The pound to euro exchange rate has again been at the mercy of the UK’s political discussions over Brexit yet, at the mid week point today, the latest announcement has seen it “push back” to better levels. Prime Minister Theresa May held an arduous seven hour meeting with her divided cabinet yesterday, over the sheer opposition in opinion around the UK’s departure from the EU. She later addressed the press on the negotiations, and confirmed she would work with leader of the opposition, Jeremy Corbyn, to try to thrash out a divorce deal acceptable to all sides – yet based on her Withdrawal Agreement. The pound is currently trading at €1.175 against the euro according to Bloomberg, at the time of writing.
Analysing the data for Express.co.uk, Laura Parsons, from TorFX, said: “While the pound started Tuesday on the back foot, after the latest round of indicative Brexit votes led nowhere, the evening saw the GBP/EUR exchange rate push back above €1.170 once more.
“Sterling benefited from the news that PM Theresa May is going to seek another short extension of the Brexit deadline and work with Labour leader Jeremy Corbyn on a deal.
“As has been the case for much of 2019, Brexit headlines will remain the driving force behind GBP movement in the days ahead.”
The positive news for travellers, and currency traders, comes after the looming threat of a no deal Brexit sent the pound plummeting.
After a two-year peak, it reached its lowest levels earlier this year.
By contrast, in previous weeks the prospect of a thumbs up to Prime Minister Theresa May’s Withdrawal Agreement has seen figures boosted.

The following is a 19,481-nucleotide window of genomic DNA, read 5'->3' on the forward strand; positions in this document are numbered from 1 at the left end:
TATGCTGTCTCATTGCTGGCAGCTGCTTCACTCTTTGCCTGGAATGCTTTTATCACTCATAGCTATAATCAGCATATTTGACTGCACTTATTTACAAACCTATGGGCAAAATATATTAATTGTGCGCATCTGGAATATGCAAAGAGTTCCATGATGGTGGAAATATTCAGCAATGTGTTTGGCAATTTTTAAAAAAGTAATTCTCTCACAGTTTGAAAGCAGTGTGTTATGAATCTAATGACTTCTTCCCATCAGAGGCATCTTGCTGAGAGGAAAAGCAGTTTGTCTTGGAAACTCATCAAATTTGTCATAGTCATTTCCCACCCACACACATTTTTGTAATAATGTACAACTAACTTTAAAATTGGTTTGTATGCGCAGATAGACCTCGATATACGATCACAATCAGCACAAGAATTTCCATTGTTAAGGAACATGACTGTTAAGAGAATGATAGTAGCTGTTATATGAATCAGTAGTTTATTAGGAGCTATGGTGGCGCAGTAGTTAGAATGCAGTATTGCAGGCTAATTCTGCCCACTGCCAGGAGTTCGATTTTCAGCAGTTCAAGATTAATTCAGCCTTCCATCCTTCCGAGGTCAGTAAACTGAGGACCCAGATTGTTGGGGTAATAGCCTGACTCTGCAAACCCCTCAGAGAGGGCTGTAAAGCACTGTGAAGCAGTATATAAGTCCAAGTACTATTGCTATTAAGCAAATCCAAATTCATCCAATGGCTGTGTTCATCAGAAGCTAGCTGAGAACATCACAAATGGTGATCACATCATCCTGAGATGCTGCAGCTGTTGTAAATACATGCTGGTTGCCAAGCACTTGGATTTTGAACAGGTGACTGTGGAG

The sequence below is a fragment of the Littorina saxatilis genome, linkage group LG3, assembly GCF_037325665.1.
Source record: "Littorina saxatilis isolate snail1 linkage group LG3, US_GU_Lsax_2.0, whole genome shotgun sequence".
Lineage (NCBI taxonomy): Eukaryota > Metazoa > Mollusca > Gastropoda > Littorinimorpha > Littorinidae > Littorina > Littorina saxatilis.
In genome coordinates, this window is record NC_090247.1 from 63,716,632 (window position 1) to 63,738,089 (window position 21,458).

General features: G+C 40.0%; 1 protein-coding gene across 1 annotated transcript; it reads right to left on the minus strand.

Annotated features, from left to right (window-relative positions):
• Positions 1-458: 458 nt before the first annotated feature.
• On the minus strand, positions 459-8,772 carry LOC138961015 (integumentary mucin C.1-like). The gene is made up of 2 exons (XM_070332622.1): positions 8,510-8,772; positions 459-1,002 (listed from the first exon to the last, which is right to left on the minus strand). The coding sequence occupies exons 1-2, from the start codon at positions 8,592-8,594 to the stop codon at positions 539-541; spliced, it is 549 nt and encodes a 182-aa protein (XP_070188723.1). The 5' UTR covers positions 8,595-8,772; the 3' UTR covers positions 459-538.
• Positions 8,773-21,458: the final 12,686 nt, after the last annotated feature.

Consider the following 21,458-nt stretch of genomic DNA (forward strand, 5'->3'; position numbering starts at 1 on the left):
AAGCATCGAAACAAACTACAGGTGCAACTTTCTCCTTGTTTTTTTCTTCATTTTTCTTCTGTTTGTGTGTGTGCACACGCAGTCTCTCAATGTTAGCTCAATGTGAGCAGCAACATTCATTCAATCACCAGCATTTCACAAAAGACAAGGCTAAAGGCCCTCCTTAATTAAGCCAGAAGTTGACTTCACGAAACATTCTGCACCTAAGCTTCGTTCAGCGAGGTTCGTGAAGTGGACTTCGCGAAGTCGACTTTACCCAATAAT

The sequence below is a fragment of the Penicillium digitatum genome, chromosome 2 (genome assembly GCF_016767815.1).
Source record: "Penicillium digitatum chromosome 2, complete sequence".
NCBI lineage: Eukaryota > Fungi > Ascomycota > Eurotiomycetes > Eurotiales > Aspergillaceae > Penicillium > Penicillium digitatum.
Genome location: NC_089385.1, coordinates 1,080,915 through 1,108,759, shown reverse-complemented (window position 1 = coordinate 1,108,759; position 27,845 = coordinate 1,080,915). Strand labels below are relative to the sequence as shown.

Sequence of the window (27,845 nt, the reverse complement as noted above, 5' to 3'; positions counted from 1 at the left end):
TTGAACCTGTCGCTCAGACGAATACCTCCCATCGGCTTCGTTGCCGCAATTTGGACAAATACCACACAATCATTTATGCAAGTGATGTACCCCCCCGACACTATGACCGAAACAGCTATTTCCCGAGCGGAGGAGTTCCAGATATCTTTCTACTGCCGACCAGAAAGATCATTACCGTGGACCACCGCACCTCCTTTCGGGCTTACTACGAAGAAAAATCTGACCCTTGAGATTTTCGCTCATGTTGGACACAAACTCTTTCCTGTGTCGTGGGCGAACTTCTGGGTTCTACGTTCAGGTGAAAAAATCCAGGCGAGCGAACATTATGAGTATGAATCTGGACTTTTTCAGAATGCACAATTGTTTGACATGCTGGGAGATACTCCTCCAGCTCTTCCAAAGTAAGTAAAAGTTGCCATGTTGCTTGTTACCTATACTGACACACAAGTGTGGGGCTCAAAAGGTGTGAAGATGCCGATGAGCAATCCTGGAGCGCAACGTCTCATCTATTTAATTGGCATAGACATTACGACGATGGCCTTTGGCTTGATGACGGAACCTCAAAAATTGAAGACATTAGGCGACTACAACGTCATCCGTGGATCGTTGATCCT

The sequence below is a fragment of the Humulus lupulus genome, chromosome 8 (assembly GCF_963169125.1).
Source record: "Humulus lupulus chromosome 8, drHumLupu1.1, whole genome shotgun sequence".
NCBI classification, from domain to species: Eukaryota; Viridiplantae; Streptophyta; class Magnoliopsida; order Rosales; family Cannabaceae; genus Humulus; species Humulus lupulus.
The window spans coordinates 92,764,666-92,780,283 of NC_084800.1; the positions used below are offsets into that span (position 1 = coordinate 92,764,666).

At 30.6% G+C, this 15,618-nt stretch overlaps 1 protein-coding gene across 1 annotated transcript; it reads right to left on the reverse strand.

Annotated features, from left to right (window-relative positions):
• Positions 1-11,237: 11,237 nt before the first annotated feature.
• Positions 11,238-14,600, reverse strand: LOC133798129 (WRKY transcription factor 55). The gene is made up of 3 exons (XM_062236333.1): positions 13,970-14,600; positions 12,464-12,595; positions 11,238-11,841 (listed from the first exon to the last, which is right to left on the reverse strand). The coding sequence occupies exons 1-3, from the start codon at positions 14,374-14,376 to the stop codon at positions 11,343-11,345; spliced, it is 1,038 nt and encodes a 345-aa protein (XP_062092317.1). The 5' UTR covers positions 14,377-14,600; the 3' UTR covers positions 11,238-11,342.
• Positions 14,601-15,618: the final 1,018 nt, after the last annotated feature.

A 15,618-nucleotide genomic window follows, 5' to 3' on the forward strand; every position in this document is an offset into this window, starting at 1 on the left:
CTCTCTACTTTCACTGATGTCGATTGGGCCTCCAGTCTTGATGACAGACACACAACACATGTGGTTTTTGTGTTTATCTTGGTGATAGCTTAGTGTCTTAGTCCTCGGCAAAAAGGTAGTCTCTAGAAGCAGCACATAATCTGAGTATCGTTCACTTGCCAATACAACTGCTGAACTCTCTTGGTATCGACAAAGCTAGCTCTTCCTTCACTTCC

Yesterday, Express.co.uk reported how sterling was being sent “from pillar to post” due to the current turmoil.
The UK is currently set to leave the EU on April 12, in a no deal scenario, yet Mrs May is hoping for an extension from the EU.
The current no deal default has sparked widespread concern from travellers, particularly those planning to venture overseas imminently with their passport.
The government has now confirmed Britons need a three month period on their passport after the date of travel in order for it to be valid.
The advice came after mass panic from Britons over the validity of their passports.
The UK Passport office’s official site recently crashed, as worried travellers sought to make sure theirs was fit for travel amid no deal fears.
Consumer watchdog Which? then warned that those with less than 15 months left on their passports could be at risk if they plan to travel after March 29 [the original Brexit date] in a no deal Brexit scenario.
Rory Boland, editor of Which? Travel, said: “After months of patchy and confusing information about passports from the Government, this late rush in the weeks before Brexit was entirely foreseeable – which makes it even more shocking that people have been let down by an IT glitch.”
Meanwhile, the European Parliament has confirmed flights will continue to operate between the UK and EU, even in the case of a no deal Brexit.
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